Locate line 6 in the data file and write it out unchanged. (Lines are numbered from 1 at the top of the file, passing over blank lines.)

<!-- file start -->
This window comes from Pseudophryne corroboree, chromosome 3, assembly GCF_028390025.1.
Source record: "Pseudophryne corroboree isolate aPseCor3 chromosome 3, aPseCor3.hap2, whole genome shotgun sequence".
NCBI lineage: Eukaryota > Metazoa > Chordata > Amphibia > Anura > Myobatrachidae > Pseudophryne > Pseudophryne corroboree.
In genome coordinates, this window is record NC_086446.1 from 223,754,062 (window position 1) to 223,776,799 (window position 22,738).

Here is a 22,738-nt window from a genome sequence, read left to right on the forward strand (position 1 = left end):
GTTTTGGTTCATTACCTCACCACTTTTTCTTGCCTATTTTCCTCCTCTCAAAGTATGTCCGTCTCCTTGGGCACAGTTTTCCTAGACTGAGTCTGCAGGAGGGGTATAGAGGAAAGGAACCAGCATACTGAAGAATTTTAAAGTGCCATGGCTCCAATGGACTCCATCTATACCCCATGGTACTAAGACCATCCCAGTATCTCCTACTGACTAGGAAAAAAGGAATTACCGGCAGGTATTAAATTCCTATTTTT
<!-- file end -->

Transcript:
GTTTTGGTTCATTACCTCACCACTTTTTCTTGCCTATTTTCCTCCTCTCAAAGTATGTCCGTCTCCTTGGGCACAGTTTTCCTAGACTGAGTCTGCAGGAGGGGTATAGAGGAAAGGAACCAGCATACTGAAGAATTTTAAAGTGCCATGGCTCCAATGGACTCCATCTATACCCCATGGTACTAAGACCATCCCAGTATCTCCTACTGACTAGGAAAAAAGGAATTACCGGCAGGTATTAAATTCCTATTTTT